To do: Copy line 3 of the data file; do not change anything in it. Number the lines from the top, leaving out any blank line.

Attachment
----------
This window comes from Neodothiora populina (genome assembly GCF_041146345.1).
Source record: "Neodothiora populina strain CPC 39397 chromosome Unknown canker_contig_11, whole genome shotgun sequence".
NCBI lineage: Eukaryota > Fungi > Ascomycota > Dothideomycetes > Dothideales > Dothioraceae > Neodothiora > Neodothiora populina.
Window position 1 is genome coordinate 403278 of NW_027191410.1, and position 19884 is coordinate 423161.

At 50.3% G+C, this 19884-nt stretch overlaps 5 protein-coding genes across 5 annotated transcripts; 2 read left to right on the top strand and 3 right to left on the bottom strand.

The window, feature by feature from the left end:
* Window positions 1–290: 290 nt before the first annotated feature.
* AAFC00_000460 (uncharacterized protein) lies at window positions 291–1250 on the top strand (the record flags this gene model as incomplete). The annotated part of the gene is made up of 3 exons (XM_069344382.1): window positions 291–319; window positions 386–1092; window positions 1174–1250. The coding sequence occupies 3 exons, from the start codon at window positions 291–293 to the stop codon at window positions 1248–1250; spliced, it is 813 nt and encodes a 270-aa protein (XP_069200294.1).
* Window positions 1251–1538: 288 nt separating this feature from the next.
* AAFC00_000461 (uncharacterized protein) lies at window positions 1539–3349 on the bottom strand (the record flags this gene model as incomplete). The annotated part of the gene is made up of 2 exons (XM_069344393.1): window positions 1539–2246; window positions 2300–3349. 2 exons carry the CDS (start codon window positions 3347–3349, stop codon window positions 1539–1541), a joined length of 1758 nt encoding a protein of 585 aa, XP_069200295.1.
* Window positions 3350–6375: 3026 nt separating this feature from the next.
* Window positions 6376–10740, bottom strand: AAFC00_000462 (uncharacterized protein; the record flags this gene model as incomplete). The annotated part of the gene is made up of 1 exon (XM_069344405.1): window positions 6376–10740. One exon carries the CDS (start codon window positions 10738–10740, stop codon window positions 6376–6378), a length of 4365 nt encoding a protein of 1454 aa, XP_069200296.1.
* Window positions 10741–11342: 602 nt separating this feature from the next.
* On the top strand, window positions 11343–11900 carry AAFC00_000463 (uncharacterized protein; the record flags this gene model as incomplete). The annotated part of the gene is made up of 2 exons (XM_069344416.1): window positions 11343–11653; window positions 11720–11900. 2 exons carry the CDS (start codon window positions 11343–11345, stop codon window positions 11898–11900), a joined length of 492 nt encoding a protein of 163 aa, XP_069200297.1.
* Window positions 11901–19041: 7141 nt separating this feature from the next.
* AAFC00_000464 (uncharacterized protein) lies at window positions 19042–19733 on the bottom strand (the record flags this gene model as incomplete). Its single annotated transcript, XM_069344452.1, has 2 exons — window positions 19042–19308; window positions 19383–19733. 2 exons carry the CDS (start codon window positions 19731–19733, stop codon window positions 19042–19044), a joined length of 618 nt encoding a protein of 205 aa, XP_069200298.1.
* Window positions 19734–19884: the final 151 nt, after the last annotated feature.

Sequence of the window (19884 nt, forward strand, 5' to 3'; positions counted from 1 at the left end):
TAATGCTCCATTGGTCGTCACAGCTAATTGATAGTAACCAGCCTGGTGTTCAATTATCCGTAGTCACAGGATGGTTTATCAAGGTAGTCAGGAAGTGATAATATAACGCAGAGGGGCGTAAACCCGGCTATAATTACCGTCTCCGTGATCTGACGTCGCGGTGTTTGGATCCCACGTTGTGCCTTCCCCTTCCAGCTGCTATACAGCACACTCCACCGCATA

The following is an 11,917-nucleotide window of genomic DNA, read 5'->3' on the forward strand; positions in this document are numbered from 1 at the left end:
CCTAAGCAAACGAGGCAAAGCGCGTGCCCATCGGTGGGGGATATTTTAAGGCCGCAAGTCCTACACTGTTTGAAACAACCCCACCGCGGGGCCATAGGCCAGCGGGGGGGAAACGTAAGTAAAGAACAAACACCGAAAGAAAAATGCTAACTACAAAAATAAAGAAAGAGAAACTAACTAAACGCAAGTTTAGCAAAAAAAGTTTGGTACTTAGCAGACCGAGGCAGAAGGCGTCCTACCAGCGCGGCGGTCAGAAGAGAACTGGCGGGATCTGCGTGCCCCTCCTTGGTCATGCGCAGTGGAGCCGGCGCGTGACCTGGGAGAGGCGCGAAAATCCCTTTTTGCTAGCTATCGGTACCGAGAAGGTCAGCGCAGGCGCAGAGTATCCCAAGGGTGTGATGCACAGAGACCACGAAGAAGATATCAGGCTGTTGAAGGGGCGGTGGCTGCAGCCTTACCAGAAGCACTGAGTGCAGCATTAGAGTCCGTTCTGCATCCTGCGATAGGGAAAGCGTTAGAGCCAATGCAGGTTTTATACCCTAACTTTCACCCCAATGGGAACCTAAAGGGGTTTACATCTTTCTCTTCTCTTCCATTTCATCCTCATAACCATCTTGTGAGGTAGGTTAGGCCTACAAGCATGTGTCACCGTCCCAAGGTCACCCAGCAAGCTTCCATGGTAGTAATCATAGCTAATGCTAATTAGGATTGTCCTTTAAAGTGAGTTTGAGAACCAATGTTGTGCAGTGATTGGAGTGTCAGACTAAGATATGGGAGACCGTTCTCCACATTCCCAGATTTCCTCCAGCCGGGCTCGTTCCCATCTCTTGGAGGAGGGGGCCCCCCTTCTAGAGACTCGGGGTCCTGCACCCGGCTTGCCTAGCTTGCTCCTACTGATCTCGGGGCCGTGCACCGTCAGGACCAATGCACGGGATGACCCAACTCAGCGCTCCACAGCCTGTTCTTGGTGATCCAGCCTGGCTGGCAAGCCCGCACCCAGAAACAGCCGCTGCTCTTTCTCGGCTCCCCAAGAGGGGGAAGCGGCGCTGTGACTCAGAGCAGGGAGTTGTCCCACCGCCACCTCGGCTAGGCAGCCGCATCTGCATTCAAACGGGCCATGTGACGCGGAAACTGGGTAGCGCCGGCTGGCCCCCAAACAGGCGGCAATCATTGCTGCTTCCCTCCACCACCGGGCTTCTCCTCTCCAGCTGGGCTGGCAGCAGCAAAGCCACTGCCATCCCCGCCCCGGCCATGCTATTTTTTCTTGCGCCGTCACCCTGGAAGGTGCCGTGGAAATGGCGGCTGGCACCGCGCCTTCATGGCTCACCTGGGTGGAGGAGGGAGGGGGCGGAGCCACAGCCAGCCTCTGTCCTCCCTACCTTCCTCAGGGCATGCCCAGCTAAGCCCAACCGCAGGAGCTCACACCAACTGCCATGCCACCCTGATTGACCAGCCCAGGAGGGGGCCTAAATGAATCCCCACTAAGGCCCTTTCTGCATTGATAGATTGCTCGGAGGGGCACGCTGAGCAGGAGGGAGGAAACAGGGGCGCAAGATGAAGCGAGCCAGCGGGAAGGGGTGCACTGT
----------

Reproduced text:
NCBI lineage: Eukaryota > Fungi > Ascomycota > Dothideomycetes > Dothideales > Dothioraceae > Neodothiora > Neodothiora populina.